Maria Santiago Lillis was a hero of working people. Her life’s work left a lasting mark on everyone who knew her and will continue on for generations.
To ensure her legacy lives on, last year the IAM instituted Maria Santiago Lillis Advocacy Day – A Commitment to Serve, also known as ACTS, which will take place each year on August 10th – Sister Lillis’ birthday.
Maria believed in giving back to her community – offering a helping hand, or heart was second nature. That’s why this year, the IAM Western Territory chose Homeboy Industries, an organization committed to improving the lives of former gang members and ex-cons in the Los Angeles area. Like Maria, they too, believe in second chances.
At the start of each day, people from the community fill the lobby, stairs, and second-floor balcony at Homeboy Industries for prayer – kind words are passed through the mic from people currently working the 18-month employment and re-entry program – and transformation stories are shared. While this room may be filled with troubled pasts – their hearts are full of hope.
IAM Western Territory General Vice President Gary R. Allen, along with other members of the Western Territory staff toured the main facility, led by Ramon, who served over 20 years in prison. He walked through these doors 16 months ago and hasn’t looked back. The program has provided him with a path to freedom and a new beginning.
As part of honoring Maria, GVP Allen presented Homeboy Industries with a monetary donation to help these men and women on their new journey. Next, they headed over to Homeboy Electronics Recycling, an e-waste recycling facility that employs and rehabilitates participants in the program. Here they break down and recycle electronics such as computers, cell phones, and radios, wipe hard drives much more.
“Homeboy Industries is exactly the type of advocacy Maria loved to participate with,” said Allen. “There are so many people in this country who simply need to be shown the skills to provide for themselves and their families. This nonprofit is doing what Maria loved to do; mend broken lives and bring hope to those who lacked opportunity growing up. Many of us who grew up in undesirable situations and tough places can name people in our life’s path who showed us the way – Maria was one of those precious people who served others by showing them the way to a better life. I can’t think of a better place to honor the legacy of Maria Santiago Lillis by answering a call to service such as Homeboy Industries.”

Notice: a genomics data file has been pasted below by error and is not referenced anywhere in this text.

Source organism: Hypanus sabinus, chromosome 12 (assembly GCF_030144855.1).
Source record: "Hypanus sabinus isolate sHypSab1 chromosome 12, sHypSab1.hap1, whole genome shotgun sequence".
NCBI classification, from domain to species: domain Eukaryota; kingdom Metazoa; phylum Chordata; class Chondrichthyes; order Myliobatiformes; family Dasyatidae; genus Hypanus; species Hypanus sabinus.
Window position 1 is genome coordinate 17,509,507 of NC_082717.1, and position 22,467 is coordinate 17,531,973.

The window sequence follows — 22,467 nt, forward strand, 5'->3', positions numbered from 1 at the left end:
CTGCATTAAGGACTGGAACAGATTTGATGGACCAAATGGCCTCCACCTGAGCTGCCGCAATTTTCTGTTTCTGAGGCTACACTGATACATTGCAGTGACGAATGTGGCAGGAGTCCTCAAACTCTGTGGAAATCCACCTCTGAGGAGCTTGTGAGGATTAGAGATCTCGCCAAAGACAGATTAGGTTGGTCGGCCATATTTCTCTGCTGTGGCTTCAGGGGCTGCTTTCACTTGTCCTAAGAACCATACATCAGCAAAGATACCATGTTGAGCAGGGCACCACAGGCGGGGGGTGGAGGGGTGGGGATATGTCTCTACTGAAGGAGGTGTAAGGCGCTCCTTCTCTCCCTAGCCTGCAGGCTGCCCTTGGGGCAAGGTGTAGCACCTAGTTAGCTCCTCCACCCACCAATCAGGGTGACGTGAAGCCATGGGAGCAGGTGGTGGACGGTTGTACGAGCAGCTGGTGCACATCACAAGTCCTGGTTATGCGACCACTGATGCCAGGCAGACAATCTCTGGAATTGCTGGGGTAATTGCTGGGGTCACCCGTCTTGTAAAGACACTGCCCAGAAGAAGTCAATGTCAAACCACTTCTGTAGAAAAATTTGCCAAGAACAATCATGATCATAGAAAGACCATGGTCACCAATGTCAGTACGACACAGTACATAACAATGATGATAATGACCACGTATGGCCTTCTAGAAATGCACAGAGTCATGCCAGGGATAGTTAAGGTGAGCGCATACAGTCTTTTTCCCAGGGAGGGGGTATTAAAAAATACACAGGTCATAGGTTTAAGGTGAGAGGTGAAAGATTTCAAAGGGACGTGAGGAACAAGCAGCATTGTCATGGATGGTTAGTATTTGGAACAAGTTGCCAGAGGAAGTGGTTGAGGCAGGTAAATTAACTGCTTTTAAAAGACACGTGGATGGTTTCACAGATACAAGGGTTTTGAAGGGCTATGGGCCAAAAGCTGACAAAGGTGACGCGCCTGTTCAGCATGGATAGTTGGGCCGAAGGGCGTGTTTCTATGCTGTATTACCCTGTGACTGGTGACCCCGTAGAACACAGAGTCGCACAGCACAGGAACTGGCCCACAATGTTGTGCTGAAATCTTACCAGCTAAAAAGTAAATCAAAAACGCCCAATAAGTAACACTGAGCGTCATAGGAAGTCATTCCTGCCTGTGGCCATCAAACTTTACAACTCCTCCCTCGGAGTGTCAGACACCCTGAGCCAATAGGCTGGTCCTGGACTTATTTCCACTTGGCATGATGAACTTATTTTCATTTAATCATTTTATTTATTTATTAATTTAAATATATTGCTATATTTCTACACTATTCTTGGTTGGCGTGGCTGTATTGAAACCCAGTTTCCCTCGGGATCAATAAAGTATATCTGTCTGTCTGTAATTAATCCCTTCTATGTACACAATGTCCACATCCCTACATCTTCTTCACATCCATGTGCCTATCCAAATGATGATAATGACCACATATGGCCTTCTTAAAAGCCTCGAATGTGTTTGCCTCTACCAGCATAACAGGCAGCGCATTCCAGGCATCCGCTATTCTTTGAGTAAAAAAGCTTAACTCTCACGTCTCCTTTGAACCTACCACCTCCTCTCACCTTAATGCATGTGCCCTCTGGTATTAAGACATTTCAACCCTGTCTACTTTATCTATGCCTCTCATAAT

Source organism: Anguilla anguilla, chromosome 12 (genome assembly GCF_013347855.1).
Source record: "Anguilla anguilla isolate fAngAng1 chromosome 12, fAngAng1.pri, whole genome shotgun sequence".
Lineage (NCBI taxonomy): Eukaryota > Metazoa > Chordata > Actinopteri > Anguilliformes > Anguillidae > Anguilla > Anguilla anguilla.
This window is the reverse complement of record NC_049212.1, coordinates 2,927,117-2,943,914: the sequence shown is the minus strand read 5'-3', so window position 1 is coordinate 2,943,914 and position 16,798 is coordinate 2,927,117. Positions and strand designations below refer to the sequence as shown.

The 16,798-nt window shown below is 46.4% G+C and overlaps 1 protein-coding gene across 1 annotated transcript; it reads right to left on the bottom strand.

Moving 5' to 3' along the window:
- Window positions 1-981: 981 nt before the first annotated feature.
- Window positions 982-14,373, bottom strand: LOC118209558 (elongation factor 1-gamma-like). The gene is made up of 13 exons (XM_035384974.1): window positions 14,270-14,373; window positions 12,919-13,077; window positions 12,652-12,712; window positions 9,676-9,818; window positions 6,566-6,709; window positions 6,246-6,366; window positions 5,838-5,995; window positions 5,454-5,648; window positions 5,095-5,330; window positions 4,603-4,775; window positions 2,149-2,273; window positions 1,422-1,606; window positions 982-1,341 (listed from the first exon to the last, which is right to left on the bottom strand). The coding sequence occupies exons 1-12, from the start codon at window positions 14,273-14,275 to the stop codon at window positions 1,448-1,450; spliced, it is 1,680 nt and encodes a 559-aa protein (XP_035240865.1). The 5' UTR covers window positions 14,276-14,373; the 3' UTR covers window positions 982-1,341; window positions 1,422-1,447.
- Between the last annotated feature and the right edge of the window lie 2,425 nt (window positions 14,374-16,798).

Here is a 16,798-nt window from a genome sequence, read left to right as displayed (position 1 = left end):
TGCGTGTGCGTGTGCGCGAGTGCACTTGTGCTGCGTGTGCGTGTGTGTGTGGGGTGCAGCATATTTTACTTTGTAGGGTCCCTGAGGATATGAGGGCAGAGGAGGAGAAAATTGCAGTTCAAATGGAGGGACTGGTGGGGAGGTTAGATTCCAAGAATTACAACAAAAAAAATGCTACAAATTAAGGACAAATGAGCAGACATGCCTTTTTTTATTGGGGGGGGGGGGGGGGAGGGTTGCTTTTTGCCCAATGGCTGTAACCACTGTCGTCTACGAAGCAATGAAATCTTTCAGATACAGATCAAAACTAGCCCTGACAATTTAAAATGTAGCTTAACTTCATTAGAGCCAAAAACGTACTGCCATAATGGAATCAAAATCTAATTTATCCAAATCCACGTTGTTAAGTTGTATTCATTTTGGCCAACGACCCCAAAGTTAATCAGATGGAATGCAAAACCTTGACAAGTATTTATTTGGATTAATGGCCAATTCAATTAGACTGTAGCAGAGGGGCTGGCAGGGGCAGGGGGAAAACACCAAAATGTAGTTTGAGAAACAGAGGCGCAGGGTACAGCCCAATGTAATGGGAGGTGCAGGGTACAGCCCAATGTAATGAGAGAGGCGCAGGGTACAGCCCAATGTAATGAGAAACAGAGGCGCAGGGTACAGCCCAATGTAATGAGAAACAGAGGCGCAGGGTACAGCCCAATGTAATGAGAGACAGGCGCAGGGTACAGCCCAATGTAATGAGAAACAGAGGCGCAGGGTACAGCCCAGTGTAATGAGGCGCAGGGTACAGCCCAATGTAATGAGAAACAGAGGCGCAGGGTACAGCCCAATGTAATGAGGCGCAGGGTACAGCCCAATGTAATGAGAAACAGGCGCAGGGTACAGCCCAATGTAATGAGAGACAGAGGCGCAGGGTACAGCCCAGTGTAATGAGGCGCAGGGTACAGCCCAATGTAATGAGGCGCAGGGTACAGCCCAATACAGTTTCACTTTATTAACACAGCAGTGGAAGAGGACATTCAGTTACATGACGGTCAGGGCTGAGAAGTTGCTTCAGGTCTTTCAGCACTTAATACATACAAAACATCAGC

The idea is to give people a safe place to discard these items, declutter their homes and offices and give back to an organization that helps thousands every year.
Recycling containers will be dropped off at IAM lodges and facilities where IAM members work – and picked up by Homeboys after 30 days. Anyone from the community can drop off unwanted electronics to be recycled.
Another added bonus is – it’s safe. Homeboy Recycling holds several certifications, including R2 or Responsible Recycling, which governs the way sensitive data and hazardous materials are handled.
In the near future, the IAM Western Territory and Homeboy Industries hope to form a partnership, developing apprenticeship programs throughout the southern California area – teaching participants a trade that will lead to a career and a good union job.
Every day is a second chance to do better. The legacy our sister Maria has left behind, along with organizations like Homeboys allows people to heal, mend broken pasts, and form unbreakable bonds. Blood doesn’t make a family – love does.
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